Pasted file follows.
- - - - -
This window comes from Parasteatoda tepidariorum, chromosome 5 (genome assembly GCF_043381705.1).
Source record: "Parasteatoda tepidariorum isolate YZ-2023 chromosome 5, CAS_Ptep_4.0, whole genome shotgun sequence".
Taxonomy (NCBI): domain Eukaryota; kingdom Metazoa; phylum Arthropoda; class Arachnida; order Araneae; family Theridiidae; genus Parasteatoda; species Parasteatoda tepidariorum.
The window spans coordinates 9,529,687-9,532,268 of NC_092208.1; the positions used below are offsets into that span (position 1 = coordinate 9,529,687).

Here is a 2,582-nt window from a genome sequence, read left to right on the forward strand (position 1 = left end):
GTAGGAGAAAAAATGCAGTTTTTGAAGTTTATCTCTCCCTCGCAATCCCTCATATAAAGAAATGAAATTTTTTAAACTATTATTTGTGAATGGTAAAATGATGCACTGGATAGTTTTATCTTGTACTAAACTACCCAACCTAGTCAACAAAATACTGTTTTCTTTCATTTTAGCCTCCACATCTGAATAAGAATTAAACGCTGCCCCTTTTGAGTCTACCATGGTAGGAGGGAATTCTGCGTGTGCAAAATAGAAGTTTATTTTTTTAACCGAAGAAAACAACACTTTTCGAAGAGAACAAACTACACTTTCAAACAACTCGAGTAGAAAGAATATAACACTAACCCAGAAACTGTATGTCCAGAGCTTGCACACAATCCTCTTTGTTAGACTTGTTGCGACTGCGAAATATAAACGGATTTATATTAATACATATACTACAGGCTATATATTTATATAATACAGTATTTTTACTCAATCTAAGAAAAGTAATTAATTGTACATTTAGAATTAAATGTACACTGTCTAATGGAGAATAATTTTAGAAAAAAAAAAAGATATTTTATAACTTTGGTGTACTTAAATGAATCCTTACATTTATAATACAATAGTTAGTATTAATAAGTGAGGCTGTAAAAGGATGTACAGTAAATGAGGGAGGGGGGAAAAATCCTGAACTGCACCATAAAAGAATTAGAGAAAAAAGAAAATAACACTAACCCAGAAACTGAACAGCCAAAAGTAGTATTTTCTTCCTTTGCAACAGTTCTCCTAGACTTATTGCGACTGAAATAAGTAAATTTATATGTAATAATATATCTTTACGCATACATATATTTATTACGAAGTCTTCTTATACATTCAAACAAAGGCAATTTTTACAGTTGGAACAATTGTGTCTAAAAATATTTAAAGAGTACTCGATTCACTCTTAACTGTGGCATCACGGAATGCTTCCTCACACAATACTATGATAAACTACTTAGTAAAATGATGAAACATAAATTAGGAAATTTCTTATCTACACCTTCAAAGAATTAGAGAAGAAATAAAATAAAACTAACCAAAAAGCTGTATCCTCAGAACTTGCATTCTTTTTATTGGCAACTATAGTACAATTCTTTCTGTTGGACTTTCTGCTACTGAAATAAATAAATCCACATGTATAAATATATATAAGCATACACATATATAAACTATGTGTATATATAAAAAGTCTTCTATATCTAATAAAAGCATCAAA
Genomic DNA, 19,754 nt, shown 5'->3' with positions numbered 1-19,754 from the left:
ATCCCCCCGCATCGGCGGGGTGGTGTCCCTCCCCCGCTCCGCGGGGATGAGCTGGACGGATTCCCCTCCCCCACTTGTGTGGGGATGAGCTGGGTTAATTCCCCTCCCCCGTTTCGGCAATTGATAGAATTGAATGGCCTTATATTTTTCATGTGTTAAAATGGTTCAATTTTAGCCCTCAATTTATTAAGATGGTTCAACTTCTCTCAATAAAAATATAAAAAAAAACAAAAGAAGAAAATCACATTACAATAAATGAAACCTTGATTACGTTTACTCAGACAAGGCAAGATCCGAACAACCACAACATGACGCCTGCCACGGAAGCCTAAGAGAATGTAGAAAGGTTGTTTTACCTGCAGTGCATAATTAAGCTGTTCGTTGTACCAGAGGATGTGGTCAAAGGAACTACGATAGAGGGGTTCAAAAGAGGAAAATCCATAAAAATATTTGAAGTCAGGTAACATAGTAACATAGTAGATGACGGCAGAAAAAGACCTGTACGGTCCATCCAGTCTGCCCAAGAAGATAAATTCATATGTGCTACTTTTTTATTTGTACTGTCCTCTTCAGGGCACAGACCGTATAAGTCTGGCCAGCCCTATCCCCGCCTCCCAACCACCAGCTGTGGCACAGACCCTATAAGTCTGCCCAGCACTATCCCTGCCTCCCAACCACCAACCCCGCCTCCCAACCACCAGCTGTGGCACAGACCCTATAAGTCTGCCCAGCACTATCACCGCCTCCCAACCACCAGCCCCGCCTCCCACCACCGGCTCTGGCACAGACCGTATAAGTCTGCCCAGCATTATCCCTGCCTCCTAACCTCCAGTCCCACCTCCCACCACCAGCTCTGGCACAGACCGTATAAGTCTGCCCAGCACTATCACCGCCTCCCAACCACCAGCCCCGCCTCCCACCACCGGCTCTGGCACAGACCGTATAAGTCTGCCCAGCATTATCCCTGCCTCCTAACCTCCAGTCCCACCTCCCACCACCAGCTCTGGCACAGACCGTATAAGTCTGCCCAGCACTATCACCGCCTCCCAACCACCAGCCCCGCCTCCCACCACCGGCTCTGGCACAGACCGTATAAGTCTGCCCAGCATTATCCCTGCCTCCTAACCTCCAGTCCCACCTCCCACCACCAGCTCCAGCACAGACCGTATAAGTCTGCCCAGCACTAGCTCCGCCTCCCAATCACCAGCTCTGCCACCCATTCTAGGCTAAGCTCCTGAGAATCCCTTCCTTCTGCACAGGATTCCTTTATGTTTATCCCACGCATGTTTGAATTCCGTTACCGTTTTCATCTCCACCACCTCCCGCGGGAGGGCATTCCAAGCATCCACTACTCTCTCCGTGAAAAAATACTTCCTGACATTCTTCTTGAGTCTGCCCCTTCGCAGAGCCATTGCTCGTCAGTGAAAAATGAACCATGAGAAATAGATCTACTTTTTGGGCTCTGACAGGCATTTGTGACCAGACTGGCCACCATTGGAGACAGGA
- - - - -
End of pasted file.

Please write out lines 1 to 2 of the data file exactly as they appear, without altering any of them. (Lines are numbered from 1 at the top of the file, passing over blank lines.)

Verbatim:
This window comes from Parasteatoda tepidariorum, chromosome 5 (genome assembly GCF_043381705.1).
Source record: "Parasteatoda tepidariorum isolate YZ-2023 chromosome 5, CAS_Ptep_4.0, whole genome shotgun sequence".